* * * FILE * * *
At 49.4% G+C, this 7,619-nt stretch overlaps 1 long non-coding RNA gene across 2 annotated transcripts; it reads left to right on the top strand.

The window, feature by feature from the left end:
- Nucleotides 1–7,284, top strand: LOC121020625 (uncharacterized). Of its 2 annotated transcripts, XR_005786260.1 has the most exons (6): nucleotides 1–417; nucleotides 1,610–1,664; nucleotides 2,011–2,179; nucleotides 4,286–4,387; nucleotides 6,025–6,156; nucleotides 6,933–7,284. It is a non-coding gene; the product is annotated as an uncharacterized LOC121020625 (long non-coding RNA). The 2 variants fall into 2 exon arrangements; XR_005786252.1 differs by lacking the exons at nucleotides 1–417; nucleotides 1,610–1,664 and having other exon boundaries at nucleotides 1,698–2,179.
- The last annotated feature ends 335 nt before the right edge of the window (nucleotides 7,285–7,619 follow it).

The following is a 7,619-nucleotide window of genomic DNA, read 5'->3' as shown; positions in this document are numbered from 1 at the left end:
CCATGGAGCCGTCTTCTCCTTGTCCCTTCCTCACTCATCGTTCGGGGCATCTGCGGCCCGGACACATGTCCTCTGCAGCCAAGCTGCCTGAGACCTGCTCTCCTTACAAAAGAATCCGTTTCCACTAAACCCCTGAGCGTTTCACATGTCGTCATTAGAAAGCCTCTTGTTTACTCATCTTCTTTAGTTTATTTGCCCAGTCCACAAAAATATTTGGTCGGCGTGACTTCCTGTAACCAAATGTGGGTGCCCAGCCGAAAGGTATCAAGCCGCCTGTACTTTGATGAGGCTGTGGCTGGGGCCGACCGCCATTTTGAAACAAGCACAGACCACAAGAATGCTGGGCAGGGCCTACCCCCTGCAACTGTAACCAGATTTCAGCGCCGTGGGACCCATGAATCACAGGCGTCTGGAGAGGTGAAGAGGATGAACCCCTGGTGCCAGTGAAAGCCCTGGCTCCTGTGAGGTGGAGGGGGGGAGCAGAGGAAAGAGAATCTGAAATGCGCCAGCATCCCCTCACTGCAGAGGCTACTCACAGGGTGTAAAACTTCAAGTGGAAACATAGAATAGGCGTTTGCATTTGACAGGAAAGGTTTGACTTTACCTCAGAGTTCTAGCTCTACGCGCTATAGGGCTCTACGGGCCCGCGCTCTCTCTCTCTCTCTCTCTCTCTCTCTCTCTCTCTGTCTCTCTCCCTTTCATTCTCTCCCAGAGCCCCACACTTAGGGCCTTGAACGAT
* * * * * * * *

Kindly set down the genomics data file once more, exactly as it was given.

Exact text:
At 49.4% G+C, this 7,619-nt stretch overlaps 1 long non-coding RNA gene across 2 annotated transcripts; it reads left to right on the top strand.

The window, feature by feature from the left end:
- Nucleotides 1–7,284, top strand: LOC121020625 (uncharacterized). Of its 2 annotated transcripts, XR_005786260.1 has the most exons (6): nucleotides 1–417; nucleotides 1,610–1,664; nucleotides 2,011–2,179; nucleotides 4,286–4,387; nucleotides 6,025–6,156; nucleotides 6,933–7,284. It is a non-coding gene; the product is annotated as an uncharacterized LOC121020625 (long non-coding RNA). The 2 variants fall into 2 exon arrangements; XR_005786252.1 differs by lacking the exons at nucleotides 1–417; nucleotides 1,610–1,664 and having other exon boundaries at nucleotides 1,698–2,179.
- The last annotated feature ends 335 nt before the right edge of the window (nucleotides 7,285–7,619 follow it).

The following is a 7,619-nucleotide window of genomic DNA, read 5'->3' as shown; positions in this document are numbered from 1 at the left end:
CCATGGAGCCGTCTTCTCCTTGTCCCTTCCTCACTCATCGTTCGGGGCATCTGCGGCCCGGACACATGTCCTCTGCAGCCAAGCTGCCTGAGACCTGCTCTCCTTACAAAAGAATCCGTTTCCACTAAACCCCTGAGCGTTTCACATGTCGTCATTAGAAAGCCTCTTGTTTACTCATCTTCTTTAGTTTATTTGCCCAGTCCACAAAAATATTTGGTCGGCGTGACTTCCTGTAACCAAATGTGGGTGCCCAGCCGAAAGGTATCAAGCCGCCTGTACTTTGATGAGGCTGTGGCTGGGGCCGACCGCCATTTTGAAACAAGCACAGACCACAAGAATGCTGGGCAGGGCCTACCCCCTGCAACTGTAACCAGATTTCAGCGCCGTGGGACCCATGAATCACAGGCGTCTGGAGAGGTGAAGAGGATGAACCCCTGGTGCCAGTGAAAGCCCTGGCTCCTGTGAGGTGGAGGGGGGGAGCAGAGGAAAGAGAATCTGAAATGCGCCAGCATCCCCTCACTGCAGAGGCTACTCACAGGGTGTAAAACTTCAAGTGGAAACATAGAATAGGCGTTTGCATTTGACAGGAAAGGTTTGACTTTACCTCAGAGTTCTAGCTCTACGCGCTATAGGGCTCTACGGGCCCGCGCTCTCTCTCTCTCTCTCTCTCTCTCTCTCTCTCTCTGTCTCTCTCCCTTTCATTCTCTCCCAGAGCCCCACACTTAGGGCCTTGAACGAT